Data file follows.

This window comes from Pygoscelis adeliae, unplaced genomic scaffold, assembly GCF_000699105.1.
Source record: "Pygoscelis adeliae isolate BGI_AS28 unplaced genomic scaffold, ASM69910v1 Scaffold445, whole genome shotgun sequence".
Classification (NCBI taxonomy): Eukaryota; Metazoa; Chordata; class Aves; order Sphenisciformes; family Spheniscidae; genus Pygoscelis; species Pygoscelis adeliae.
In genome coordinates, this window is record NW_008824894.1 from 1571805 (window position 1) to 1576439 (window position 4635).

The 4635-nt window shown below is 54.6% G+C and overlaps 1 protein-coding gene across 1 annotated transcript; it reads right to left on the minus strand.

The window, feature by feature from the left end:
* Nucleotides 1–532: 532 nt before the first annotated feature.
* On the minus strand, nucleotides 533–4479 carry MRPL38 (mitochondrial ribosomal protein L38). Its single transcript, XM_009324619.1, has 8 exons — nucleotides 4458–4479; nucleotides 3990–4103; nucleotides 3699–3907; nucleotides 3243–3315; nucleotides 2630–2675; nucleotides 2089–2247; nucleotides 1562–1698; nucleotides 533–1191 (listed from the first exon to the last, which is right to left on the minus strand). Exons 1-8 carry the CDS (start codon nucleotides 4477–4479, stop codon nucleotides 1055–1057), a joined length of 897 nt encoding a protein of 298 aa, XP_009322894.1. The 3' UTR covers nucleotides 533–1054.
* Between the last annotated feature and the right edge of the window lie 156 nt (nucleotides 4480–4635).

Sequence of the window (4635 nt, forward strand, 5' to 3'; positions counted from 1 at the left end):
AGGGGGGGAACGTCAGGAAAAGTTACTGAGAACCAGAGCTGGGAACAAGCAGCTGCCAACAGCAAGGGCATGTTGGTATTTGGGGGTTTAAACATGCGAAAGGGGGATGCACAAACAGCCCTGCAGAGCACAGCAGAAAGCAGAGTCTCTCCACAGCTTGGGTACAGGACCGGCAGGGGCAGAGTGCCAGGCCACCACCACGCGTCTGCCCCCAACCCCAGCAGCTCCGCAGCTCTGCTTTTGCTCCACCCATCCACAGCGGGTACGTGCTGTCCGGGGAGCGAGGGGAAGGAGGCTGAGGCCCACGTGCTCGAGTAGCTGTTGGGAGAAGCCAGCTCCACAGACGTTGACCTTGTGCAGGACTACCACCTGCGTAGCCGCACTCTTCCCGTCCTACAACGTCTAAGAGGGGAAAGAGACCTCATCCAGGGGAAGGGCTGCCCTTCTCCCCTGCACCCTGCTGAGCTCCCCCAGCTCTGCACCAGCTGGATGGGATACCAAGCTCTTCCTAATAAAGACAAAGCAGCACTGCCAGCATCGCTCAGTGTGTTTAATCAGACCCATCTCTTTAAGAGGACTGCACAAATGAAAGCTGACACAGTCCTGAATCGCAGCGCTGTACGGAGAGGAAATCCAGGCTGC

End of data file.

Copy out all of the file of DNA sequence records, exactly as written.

This window comes from Pygoscelis adeliae, unplaced genomic scaffold, assembly GCF_000699105.1.
Source record: "Pygoscelis adeliae isolate BGI_AS28 unplaced genomic scaffold, ASM69910v1 Scaffold445, whole genome shotgun sequence".
Classification (NCBI taxonomy): Eukaryota; Metazoa; Chordata; class Aves; order Sphenisciformes; family Spheniscidae; genus Pygoscelis; species Pygoscelis adeliae.
In genome coordinates, this window is record NW_008824894.1 from 1571805 (window position 1) to 1576439 (window position 4635).

The 4635-nt window shown below is 54.6% G+C and overlaps 1 protein-coding gene across 1 annotated transcript; it reads right to left on the minus strand.

The window, feature by feature from the left end:
* Nucleotides 1–532: 532 nt before the first annotated feature.
* On the minus strand, nucleotides 533–4479 carry MRPL38 (mitochondrial ribosomal protein L38). Its single transcript, XM_009324619.1, has 8 exons — nucleotides 4458–4479; nucleotides 3990–4103; nucleotides 3699–3907; nucleotides 3243–3315; nucleotides 2630–2675; nucleotides 2089–2247; nucleotides 1562–1698; nucleotides 533–1191 (listed from the first exon to the last, which is right to left on the minus strand). Exons 1-8 carry the CDS (start codon nucleotides 4477–4479, stop codon nucleotides 1055–1057), a joined length of 897 nt encoding a protein of 298 aa, XP_009322894.1. The 3' UTR covers nucleotides 533–1054.
* Between the last annotated feature and the right edge of the window lie 156 nt (nucleotides 4480–4635).

Sequence of the window (4635 nt, forward strand, 5' to 3'; positions counted from 1 at the left end):
AGGGGGGGAACGTCAGGAAAAGTTACTGAGAACCAGAGCTGGGAACAAGCAGCTGCCAACAGCAAGGGCATGTTGGTATTTGGGGGTTTAAACATGCGAAAGGGGGATGCACAAACAGCCCTGCAGAGCACAGCAGAAAGCAGAGTCTCTCCACAGCTTGGGTACAGGACCGGCAGGGGCAGAGTGCCAGGCCACCACCACGCGTCTGCCCCCAACCCCAGCAGCTCCGCAGCTCTGCTTTTGCTCCACCCATCCACAGCGGGTACGTGCTGTCCGGGGAGCGAGGGGAAGGAGGCTGAGGCCCACGTGCTCGAGTAGCTGTTGGGAGAAGCCAGCTCCACAGACGTTGACCTTGTGCAGGACTACCACCTGCGTAGCCGCACTCTTCCCGTCCTACAACGTCTAAGAGGGGAAAGAGACCTCATCCAGGGGAAGGGCTGCCCTTCTCCCCTGCACCCTGCTGAGCTCCCCCAGCTCTGCACCAGCTGGATGGGATACCAAGCTCTTCCTAATAAAGACAAAGCAGCACTGCCAGCATCGCTCAGTGTGTTTAATCAGACCCATCTCTTTAAGAGGACTGCACAAATGAAAGCTGACACAGTCCTGAATCGCAGCGCTGTACGGAGAGGAAATCCAGGCTGC